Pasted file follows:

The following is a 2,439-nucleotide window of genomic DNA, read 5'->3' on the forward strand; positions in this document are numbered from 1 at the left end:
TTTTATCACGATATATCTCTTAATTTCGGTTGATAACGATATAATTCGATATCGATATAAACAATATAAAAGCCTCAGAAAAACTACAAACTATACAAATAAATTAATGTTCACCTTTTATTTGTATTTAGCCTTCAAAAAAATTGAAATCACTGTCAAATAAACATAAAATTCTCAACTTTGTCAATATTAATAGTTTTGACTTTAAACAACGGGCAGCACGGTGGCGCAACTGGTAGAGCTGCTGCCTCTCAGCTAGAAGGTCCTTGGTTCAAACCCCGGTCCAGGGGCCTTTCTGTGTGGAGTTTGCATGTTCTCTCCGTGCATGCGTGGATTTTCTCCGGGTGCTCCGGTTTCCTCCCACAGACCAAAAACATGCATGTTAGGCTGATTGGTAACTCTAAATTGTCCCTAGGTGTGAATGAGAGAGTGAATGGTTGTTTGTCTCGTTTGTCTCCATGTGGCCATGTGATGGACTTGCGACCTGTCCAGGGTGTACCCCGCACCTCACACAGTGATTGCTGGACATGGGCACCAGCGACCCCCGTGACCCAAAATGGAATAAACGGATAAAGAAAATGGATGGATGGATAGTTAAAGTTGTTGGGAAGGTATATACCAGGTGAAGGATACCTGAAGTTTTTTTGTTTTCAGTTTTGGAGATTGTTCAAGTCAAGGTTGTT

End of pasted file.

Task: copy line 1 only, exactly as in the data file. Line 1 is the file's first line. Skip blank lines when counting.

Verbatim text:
The following is a 2,439-nucleotide window of genomic DNA, read 5'->3' on the forward strand; positions in this document are numbered from 1 at the left end: